If Black-majority ZIP codes had the same loan approval rate as overwhelmingly white ZIP codes, an additional 69,000 loans would have been approved for Black-majority areas. Those loans would have generated an extra $2.7 billion in federal financing based on the size of the average disaster loan in Black-majority ZIP codes.

That would have elevated the SBA's investment in Black-majority ZIP codes to $6.2 billion from $3.5 billion.

If the SBA had made the loans equitable in terms of the percentage of property damage they covered, Black-majority ZIP codes would have received an additional $350 million in lending.

The findings mirror federal data that shows home loans are approved at a much higher rate in census tracts with a small percentage of minorities than in tracts with a large percentage of minorities.

"We see the same bias over and over and over again," said University of Pittsburgh sociologist Junia Howell, whose study last year found that natural disasters and the government response increase wealth inequality. "Our government is investing repeatedly in the wealth accumulation of the white population to the detriment of our Black and Indigenous and other populations."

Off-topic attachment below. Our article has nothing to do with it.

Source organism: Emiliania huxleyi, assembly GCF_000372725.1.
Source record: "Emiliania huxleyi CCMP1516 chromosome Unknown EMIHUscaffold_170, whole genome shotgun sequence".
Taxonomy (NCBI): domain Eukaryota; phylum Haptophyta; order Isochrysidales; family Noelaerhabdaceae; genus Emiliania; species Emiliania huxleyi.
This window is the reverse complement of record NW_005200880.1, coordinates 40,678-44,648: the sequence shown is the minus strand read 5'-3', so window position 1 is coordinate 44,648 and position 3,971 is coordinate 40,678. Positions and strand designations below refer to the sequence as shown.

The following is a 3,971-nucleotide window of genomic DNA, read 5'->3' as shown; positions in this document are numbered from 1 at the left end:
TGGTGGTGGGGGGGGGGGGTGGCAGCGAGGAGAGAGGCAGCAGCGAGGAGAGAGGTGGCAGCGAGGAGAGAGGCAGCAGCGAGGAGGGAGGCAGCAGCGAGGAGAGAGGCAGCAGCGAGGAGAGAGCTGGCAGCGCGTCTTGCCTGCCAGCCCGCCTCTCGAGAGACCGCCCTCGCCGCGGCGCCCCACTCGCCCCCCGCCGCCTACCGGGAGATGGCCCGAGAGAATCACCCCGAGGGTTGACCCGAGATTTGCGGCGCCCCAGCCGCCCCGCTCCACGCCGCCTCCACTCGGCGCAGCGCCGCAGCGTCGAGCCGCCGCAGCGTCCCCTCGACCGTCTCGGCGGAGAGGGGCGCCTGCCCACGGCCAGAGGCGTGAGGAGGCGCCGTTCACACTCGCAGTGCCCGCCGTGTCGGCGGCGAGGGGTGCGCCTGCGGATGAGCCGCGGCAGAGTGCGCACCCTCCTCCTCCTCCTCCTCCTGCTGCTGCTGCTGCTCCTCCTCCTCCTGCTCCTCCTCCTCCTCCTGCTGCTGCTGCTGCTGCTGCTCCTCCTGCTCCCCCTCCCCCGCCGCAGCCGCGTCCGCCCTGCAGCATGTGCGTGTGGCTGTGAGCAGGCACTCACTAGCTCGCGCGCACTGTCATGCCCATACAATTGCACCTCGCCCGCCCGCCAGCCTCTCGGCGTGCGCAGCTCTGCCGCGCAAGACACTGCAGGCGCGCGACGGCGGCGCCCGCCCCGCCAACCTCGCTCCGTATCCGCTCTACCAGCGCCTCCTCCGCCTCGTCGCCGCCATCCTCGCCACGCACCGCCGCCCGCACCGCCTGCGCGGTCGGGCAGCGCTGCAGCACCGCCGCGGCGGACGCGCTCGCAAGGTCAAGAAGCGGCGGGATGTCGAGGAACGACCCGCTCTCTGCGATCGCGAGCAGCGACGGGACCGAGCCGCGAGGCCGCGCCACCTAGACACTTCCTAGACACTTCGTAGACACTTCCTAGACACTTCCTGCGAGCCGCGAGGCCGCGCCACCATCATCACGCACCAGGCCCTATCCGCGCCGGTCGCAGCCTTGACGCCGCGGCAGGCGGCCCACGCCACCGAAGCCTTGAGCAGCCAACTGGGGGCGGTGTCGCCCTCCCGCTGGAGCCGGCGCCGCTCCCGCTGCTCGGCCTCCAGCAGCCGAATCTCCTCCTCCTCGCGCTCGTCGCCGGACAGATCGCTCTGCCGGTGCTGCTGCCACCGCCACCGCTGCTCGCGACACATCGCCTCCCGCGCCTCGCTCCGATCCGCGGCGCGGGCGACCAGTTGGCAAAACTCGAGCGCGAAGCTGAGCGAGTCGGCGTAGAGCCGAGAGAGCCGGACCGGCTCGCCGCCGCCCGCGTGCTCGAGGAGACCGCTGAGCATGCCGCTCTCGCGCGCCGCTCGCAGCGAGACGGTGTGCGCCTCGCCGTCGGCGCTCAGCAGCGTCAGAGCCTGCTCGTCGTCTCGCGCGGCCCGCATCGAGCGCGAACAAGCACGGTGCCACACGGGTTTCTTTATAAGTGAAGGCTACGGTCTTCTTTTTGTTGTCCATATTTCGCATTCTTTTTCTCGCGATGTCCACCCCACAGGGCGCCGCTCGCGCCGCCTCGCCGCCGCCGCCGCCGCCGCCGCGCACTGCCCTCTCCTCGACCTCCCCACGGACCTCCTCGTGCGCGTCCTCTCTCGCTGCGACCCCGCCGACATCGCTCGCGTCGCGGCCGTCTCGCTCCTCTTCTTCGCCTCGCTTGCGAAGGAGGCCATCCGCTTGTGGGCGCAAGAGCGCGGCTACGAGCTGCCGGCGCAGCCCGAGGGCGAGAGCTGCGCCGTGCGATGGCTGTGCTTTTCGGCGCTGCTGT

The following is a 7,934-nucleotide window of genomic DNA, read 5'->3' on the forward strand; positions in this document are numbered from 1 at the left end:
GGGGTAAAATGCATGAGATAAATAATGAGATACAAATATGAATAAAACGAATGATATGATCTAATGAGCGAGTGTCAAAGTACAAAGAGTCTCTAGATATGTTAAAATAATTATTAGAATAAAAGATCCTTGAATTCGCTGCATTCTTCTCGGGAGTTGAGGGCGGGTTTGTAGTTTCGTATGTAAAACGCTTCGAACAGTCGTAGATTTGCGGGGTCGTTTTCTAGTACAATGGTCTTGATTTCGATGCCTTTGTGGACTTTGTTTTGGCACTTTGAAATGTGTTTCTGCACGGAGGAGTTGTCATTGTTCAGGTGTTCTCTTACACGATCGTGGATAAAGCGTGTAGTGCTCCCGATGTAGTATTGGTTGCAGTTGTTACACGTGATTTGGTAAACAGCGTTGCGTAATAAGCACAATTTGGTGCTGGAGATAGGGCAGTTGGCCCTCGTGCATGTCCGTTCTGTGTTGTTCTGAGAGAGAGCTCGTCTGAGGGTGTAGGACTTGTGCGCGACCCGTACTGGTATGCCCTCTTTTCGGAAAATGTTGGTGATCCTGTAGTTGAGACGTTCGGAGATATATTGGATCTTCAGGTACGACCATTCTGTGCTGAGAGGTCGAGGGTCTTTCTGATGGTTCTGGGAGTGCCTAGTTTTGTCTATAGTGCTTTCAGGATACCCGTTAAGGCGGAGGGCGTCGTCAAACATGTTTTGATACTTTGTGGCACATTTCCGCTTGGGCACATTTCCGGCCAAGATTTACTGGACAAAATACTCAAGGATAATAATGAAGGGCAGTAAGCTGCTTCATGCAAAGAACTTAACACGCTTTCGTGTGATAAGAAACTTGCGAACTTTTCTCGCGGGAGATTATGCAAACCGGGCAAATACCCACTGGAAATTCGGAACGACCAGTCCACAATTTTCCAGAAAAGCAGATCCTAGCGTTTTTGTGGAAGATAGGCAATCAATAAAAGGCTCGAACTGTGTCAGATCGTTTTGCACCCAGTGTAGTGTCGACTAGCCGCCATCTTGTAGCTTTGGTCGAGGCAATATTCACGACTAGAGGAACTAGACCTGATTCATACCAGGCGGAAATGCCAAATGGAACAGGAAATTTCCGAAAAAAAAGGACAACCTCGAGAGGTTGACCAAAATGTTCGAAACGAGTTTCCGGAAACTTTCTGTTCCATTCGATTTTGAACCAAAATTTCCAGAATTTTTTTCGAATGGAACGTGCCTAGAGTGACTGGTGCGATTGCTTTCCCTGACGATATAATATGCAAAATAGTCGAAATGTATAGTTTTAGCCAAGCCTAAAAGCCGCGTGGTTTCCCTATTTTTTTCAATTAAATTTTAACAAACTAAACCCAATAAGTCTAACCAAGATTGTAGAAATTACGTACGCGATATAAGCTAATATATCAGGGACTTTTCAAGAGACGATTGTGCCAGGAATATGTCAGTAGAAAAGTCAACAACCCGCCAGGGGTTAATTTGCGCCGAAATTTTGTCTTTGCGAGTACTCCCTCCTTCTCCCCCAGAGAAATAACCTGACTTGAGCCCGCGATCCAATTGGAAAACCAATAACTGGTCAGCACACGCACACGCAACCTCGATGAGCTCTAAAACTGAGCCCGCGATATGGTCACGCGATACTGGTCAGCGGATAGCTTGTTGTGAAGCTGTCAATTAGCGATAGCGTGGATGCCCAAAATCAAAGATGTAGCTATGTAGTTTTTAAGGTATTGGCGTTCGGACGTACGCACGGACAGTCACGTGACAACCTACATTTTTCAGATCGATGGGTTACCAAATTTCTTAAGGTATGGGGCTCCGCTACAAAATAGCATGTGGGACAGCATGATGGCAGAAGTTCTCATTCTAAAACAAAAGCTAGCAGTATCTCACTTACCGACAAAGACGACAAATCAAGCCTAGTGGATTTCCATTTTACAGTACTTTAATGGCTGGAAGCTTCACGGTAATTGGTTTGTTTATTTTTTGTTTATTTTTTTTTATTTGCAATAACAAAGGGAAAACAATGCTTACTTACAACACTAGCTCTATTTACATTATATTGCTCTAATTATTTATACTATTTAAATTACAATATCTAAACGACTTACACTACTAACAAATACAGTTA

Lending disparities were especially pronounced following some of the nation's most destructive disasters.

Matthew swept up the East Coast in October 2016, causing more than $10 billion in damage from Florida to Virginia.

The SBA handled nearly 2,900 disaster loan applications from Black-majority ZIP codes and 2,140 applications from ZIP codes with populations that were 90% white.

Yet the SBA approved more than twice as much in loans for the white ZIP codes than the Black ZIP codes: $103 million versus $51 million.